\subsection{Dynamically Changing Text or Images}

You may sometimes wish to have some part of a frame change dynamically
from slide to slide. On each slide of the frame, something different
should be shown inside this area. You could achieve the effect of
dynamically changing text by giving a list of |\only| commands like this:
\begin{verbatim}
  \only<1>{Initial text.}
  \only<2>{Replaced by this on second slide.}
  \only<3>{Replaced again by this on third slide.}
\end{verbatim}
The trouble with this approach is that it may lead to slight, but
annoying differences in the heights of the lines, which may cause the
whole frame to ``whobble'' from slide to slide. This problem becomes
much more severe if the replacement text is several lines long.

To solve this problem, you can use two environments:
|overlayarea| and |overprint|. The first is more flexible,
but less user-friendly.

\begin{environment}{{overlayarea}\marg{area width}\marg{area height}}
  Everything within the environment will be placed in a rectangular
  area of the specified size. The area will have the same size on all
  slides of a frame, regardless of its actual contents. 
  \example
\begin{verbatim}
\begin{overlayarea}{\textwidth}{3cm}
  \only<1>{Some text for the first slide.\\Possibly several lines long.}
  \only<2>{Replacement on the second slide.}
\end{overlayarea}
\end{verbatim}

  \lyxnote
  Use the style ``OverlayArea'' to insert an overlay area.
\end{environment}

\begin{environment}{{overprint}\oarg{area width}}
  The \meta{area width} defaults to the text width.
  Inside the environment, use |\onslide| commands to specify
  different things that should be shown for this environment on
  different slides. The |\onslide| commands are used like
  |\item| commands. Everything within the environment will be
  placed in a rectangular area of the specified width. The height and
  depth of the area are chosen large enough to accommodate the largest
  contents of the area. The overlay specifications of the
  |\onslide| commands must be disjoint. This may be a problem for
  handouts, since, there, all overlay specifications default to |1|. If
  you use the option |handout|, you can disable all but one
  |\onslide| by setting the others to |0|.
  \example
\begin{verbatim}
\begin{overprint}
  \onslide<1| handout:1>
    Some text for the first slide.\\
    Possibly several lines long.
  \onslide<2| handout:0>
    Replacement on the second slide. Supressed for handout.
\end{overprint}
\end{verbatim}

  \lyxnote
  Use the style ``Overprint'' to insert an |overprint|
  environment. You have to use \TeX-mode to insert the |\onslide|
  commands. 
\end{environment}


A similar need for dynamical changes arises when you have, say, a
series of pictures named |first.pdf|, |second.pdf|, and |third.pdf|
that show different stages of some process. To make a frame that shows
these pictures on different slides, the following code might be used:

\begin{verbatim}
\begin{frame}
  \frametitle{The Three Process Stages}

  \includegraphics<1>{first.pdf}
  \includegraphics<2>{second.pdf}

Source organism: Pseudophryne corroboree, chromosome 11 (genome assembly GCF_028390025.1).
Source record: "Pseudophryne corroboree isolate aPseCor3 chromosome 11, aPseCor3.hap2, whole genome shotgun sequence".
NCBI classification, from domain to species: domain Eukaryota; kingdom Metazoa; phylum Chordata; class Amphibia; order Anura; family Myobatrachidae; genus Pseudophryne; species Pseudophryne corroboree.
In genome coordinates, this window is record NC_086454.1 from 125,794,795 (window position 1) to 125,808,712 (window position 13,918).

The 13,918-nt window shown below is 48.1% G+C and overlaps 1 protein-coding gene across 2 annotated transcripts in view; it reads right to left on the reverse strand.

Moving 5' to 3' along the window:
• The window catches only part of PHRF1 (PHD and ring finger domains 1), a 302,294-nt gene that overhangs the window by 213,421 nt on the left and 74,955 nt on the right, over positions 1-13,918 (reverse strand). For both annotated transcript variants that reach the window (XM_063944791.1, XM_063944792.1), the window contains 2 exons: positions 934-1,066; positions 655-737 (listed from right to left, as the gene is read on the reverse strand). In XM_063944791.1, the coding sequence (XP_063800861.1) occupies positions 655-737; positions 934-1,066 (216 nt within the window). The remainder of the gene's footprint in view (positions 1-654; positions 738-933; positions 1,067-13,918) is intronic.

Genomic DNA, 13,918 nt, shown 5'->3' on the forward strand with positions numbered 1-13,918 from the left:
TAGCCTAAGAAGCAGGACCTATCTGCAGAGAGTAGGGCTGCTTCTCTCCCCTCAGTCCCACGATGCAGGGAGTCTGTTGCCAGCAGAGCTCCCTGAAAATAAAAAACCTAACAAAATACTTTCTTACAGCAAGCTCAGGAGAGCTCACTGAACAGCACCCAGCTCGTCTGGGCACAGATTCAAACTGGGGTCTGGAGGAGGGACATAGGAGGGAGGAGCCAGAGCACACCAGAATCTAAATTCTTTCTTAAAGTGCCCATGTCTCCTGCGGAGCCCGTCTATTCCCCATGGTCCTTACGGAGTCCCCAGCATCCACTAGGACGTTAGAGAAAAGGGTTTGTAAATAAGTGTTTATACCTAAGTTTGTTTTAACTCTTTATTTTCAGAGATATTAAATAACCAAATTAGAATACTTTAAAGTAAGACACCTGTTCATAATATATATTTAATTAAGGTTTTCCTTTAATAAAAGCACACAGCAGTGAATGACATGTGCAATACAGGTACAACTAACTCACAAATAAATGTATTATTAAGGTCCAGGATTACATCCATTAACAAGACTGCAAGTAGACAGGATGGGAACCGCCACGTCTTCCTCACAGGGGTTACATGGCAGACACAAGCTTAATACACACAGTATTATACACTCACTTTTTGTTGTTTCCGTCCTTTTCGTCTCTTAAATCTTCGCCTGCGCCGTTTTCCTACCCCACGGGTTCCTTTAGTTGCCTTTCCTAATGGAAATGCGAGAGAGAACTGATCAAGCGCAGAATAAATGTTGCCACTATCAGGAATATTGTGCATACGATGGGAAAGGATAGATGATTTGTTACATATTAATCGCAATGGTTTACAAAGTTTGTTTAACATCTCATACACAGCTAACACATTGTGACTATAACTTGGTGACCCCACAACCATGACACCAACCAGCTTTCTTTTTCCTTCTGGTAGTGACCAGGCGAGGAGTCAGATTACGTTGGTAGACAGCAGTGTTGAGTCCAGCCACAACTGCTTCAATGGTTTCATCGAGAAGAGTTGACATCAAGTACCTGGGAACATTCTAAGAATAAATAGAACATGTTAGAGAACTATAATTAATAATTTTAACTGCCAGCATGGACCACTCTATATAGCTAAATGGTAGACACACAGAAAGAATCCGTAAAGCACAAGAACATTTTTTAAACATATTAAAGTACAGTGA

\includegraphics<3>{third.pdf}
\end{frame}
\end{verbatim}

The above code uses the fact the \beamer\ makes the |\includegraphics|
command overlay-specification-aware. It works nicely, but only if each
|.pdf| file contains the complete graphic to be shown. However, some
programs, like |xfig|, sometimes also produce series of graphics in
which each file just contains the \emph{additional} graphic elements
to be shown on the next slide. In this case, the first graphic must be
shown not on overlay~1, but from overlay~1 on, and so on. While this
is easy to achieve by changing the overlay specification |<1>| to
|<1->|, the graphics must also be shown \emph{on top of each
  other}. An easy way to achieve this is to use \TeX's |\llap|
command like this: 

\begin{verbatim}
\begin{frame}
  \frametitle{The Three Process Stages}

  \includegraphics<1->{first.pdf}%
  \llap{\includegraphics<2->{second.pdf}}%
  \llap{\includegraphics<3->{third.pdf}}
\end{frame}
\end{verbatim}

or like this:

\begin{verbatim}
\begin{frame}
  \frametitle{The Three Process Stages}

  \includegraphics{first.pdf}%
  \pause%
  \llap{\includegraphics{second.pdf}}%
  \pause%
  \llap{\includegraphics{third.pdf}}
\end{frame}
\end{verbatim}

A more convenient way is to use the |\multiinclude| command, see
Section~\ref{section-xmpmulti} for details.




\subsection{Advanced Overlay Specifications}

\subsubsection{Making Commands and Environments Overlay-Specification-Aware}

This section explains how to define new commands that are 
overlay-specification-aware. Also, it explains how to setup counters
correctly that should be increased from frame to frame (like equation
numbering), but not from slide to slide. You may wish to skip this
section, unless you  want to write your own extensions to the \beamer\
class. 

\beamer\ extends the syntax of \LaTeX's standard command
|\newcommand|:


\begin{command}{\newcommand\declare{|<>|}\marg{command name}%
    \oarg{argument number}\oarg{default optional value}\marg{text}}
  Declares the new command named \meta{command name}. The \meta{text}
  should contain the body of this command and it may contain
  occurrences of parameters like |#|\meta{number}. Here \meta{number}
  may be between 1 and $\mbox{\meta{argument number}}+1$. The
  additionally allowed argument is the overlay specification.

  When \meta{command name} is used, it will scan as many as
  \meta{argument number} arguments. While scanning them, it will look
  for an overlay specification, which may be given between any two
  arguments, before the first argument, or after the last argument. If
  it finds an overlay specification like |<3>|, it will call